bonny_kate: (Default)
Sunday of the road trip we went into San Francisco. It was great fun. We saw lot's of guys (and some gals) in military uniform for Fleet week, tried on piles of different hats, watched some of the air show, and paid an exorbitant amount for parking.

I had never been in San Francisco before for Fleet Week, and I don't think I'd ever heard of it before. There are, as I learned, two objectives if you are in San Francisco for Fleet Week. First, you must see the air show. It was really cool, with the various planes in various formations making shapes, suddenly pulling up, going into controlled spins, and so on. We even saw the Blue Angels, which I'm sure my uncle, who is very much into planes, will be very interested to know. But the second objective is to take pictures with as many guys in uniform, preferably good looking, as you can. Liz and Irene got the most pictures, but Maggie and Nikki and I had a few, including one with several obliging guys. Actually, all the guys that we asked were nice enough to let us take pictures, although some of them looked a little dubious about the whole thing. We also snagged a picture with a guy who looked exactly like Captain Jack Sparrow, or at least, I couldn't tell the difference.

We mostly wandered around Pier 39, which was quite fun, and tried on many different hats at the Krazy Kaps store (although I have no idea why they felt it necessary to change the 'c's to 'k's). My favorite hat, which I almost bought, was a nifty little cream fedora. It had a darker brown band, and what made it particularly spiffy and quirky was the addition of a printed feather on the side. It was, however, a bit expensive, and when I went back later they didn't have it in my size, so I think it was not meant to be, oh fedora.

We ate lunch at Bubba Gumps, which is, for anyone who doesn't know, mostly a shrimp place. I am not a shrimp person, neither, apparently, is Liz, nor Nikki, and Maggie was not in the mood for shrimp, so the only person who had shrimp was Irene. I think I can say that we were all disappointed, I know that I was, not because it was horrible, for it wasn't, but because it really wasn't that good. The service was alright, although they put too much ice in Liz's drink to begin with, and the food was alright, but it just wasn't that exciting. I suspect that I was mentally comparing it to that little Italian restaurant, and found it sadly lacking. But it did give us a nice view of the ocean.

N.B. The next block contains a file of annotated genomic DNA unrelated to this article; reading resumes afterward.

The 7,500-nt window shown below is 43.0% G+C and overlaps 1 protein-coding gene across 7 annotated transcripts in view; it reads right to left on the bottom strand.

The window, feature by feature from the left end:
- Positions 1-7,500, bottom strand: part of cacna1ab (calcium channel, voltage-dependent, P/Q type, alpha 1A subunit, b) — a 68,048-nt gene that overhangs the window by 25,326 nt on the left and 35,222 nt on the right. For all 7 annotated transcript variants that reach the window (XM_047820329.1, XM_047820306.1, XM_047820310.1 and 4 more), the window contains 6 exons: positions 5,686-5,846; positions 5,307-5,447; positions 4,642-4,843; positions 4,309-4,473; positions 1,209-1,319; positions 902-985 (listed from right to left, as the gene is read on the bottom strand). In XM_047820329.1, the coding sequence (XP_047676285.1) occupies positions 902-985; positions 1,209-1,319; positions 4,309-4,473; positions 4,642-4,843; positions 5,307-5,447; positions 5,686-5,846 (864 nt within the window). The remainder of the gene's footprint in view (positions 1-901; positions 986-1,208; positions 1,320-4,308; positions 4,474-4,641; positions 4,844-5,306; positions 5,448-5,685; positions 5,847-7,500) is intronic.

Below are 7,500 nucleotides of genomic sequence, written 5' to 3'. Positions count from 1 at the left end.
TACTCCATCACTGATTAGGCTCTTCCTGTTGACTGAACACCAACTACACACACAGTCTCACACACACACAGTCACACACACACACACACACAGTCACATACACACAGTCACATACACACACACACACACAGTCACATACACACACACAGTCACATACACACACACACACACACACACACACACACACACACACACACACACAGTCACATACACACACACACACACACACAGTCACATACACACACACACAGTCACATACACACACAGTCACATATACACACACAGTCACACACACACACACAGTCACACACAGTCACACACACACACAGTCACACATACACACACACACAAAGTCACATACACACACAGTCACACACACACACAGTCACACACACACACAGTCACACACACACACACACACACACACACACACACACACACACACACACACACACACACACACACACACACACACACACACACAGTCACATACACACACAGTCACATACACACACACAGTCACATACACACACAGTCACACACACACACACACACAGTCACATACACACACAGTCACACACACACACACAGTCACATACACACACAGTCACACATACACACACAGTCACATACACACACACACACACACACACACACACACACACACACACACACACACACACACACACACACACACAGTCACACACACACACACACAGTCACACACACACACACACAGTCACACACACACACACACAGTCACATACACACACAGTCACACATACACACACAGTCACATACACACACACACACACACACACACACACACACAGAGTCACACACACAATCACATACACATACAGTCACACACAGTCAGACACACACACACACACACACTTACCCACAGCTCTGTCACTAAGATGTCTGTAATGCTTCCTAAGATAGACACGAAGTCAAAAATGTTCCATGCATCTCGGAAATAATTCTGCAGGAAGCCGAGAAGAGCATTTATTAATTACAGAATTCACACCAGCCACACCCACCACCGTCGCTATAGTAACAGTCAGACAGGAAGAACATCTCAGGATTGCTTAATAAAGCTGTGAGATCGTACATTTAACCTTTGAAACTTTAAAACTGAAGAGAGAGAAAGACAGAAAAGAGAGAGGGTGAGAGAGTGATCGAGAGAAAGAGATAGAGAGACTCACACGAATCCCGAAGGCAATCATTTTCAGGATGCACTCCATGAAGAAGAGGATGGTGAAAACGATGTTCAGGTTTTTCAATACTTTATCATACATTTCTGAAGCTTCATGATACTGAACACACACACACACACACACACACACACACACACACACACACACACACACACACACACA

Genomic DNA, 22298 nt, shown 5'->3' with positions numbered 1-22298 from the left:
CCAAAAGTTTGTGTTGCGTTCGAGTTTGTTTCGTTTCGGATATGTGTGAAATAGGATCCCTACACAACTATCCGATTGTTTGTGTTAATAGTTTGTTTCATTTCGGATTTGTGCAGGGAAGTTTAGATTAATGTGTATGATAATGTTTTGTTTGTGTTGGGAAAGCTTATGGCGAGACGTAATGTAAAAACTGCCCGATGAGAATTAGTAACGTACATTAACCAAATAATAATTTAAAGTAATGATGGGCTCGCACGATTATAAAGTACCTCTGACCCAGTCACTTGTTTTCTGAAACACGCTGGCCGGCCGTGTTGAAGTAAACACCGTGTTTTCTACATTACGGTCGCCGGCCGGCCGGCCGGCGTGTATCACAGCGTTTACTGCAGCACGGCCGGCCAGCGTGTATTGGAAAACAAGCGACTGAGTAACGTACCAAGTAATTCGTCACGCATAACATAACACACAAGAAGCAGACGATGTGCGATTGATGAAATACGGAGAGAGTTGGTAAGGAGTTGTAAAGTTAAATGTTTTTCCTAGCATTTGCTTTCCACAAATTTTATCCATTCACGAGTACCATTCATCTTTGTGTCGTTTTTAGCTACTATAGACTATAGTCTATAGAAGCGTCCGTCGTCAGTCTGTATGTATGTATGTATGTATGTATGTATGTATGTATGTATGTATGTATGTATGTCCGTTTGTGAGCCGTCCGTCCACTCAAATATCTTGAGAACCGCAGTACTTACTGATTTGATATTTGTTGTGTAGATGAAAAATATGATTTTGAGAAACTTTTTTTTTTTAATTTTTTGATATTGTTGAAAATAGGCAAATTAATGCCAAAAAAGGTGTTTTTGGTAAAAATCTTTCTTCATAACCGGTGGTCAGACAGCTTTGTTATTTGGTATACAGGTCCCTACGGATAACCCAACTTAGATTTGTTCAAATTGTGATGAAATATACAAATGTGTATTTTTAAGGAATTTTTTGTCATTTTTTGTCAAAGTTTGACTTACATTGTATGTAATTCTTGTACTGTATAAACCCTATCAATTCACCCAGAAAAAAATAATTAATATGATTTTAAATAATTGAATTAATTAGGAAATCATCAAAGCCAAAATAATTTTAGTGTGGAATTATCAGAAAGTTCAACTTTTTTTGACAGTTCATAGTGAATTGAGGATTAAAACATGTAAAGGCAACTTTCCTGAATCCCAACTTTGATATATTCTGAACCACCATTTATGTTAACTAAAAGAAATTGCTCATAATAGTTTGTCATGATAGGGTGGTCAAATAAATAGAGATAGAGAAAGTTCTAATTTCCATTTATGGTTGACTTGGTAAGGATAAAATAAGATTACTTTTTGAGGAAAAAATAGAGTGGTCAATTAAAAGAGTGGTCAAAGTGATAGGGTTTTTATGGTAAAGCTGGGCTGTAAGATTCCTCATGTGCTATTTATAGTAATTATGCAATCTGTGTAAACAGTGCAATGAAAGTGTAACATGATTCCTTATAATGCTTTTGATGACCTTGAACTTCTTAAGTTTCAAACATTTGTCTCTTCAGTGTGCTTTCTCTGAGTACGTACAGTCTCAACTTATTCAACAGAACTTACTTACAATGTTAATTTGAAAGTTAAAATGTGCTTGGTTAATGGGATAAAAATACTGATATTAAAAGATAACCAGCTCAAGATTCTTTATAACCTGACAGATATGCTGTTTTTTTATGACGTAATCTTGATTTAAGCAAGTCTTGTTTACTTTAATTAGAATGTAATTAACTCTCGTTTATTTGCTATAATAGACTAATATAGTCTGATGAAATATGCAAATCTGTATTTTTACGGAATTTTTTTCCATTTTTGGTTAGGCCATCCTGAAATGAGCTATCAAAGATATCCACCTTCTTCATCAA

Of course, we left late, and got home later (Irene the latest of us all, because she had an additional couple hours to drive), but it was quite worth it.
bonny_kate: (Default)
Friday night, after driving back from the Renaissance Faire, we decided to find a restaurant for dinner (seeing that Ren Faire prices are always high). By the time we got back to Maggie's apartment it was about eight thirty, and after we changed out of our costumes and into something a little less conspicuous, and with Maggie's roommate Nikki, we left to find a restaurant. Now, we had decided that we didn't want a chain restaurant, but we wanted to find something better. Maggie and Nikki had no idea where we could find the sort of restaurant we wanted. Liz suggested Italian, which we agreed sounded good. But finding a little restaurant near San Francisco at nine on a Friday that is open and doesn't look sketchy is a bit of an undertaking.